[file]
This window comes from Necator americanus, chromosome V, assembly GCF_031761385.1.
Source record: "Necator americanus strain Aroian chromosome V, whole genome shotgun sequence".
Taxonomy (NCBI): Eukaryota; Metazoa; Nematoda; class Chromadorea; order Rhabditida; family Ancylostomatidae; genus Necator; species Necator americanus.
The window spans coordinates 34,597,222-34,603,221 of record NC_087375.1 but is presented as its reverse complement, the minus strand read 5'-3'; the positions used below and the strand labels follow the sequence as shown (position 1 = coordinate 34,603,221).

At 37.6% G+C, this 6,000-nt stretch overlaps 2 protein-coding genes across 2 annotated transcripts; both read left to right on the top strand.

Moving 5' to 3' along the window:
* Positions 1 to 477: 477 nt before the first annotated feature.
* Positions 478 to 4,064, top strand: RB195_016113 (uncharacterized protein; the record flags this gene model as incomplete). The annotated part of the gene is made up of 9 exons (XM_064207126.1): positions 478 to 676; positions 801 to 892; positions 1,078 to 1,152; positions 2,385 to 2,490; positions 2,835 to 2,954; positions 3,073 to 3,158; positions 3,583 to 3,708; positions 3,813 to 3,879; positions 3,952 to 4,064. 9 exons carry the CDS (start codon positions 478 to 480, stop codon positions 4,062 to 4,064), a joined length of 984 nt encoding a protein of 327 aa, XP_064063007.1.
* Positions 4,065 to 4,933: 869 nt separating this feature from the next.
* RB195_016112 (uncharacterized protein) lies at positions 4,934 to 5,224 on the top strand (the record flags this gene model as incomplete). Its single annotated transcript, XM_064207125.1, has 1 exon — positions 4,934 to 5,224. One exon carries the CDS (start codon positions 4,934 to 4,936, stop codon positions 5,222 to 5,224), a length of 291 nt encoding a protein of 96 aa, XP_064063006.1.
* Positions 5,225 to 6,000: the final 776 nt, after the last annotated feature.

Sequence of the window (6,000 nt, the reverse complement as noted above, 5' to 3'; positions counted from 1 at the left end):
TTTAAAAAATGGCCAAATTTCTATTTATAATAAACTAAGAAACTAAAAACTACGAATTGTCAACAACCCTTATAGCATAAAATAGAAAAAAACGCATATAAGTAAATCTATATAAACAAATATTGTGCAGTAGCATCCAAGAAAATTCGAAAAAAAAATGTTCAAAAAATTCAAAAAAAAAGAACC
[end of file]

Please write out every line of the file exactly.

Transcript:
This window comes from Necator americanus, chromosome V, assembly GCF_031761385.1.
Source record: "Necator americanus strain Aroian chromosome V, whole genome shotgun sequence".
Taxonomy (NCBI): Eukaryota; Metazoa; Nematoda; class Chromadorea; order Rhabditida; family Ancylostomatidae; genus Necator; species Necator americanus.
The window spans coordinates 34,597,222-34,603,221 of record NC_087375.1 but is presented as its reverse complement, the minus strand read 5'-3'; the positions used below and the strand labels follow the sequence as shown (position 1 = coordinate 34,603,221).

At 37.6% G+C, this 6,000-nt stretch overlaps 2 protein-coding genes across 2 annotated transcripts; both read left to right on the top strand.

Moving 5' to 3' along the window:
* Positions 1 to 477: 477 nt before the first annotated feature.
* Positions 478 to 4,064, top strand: RB195_016113 (uncharacterized protein; the record flags this gene model as incomplete). The annotated part of the gene is made up of 9 exons (XM_064207126.1): positions 478 to 676; positions 801 to 892; positions 1,078 to 1,152; positions 2,385 to 2,490; positions 2,835 to 2,954; positions 3,073 to 3,158; positions 3,583 to 3,708; positions 3,813 to 3,879; positions 3,952 to 4,064. 9 exons carry the CDS (start codon positions 478 to 480, stop codon positions 4,062 to 4,064), a joined length of 984 nt encoding a protein of 327 aa, XP_064063007.1.
* Positions 4,065 to 4,933: 869 nt separating this feature from the next.
* RB195_016112 (uncharacterized protein) lies at positions 4,934 to 5,224 on the top strand (the record flags this gene model as incomplete). Its single annotated transcript, XM_064207125.1, has 1 exon — positions 4,934 to 5,224. One exon carries the CDS (start codon positions 4,934 to 4,936, stop codon positions 5,222 to 5,224), a length of 291 nt encoding a protein of 96 aa, XP_064063006.1.
* Positions 5,225 to 6,000: the final 776 nt, after the last annotated feature.

Sequence of the window (6,000 nt, the reverse complement as noted above, 5' to 3'; positions counted from 1 at the left end):
TTTAAAAAATGGCCAAATTTCTATTTATAATAAACTAAGAAACTAAAAACTACGAATTGTCAACAACCCTTATAGCATAAAATAGAAAAAAACGCATATAAGTAAATCTATATAAACAAATATTGTGCAGTAGCATCCAAGAAAATTCGAAAAAAAAATGTTCAAAAAATTCAAAAAAAAAGAACC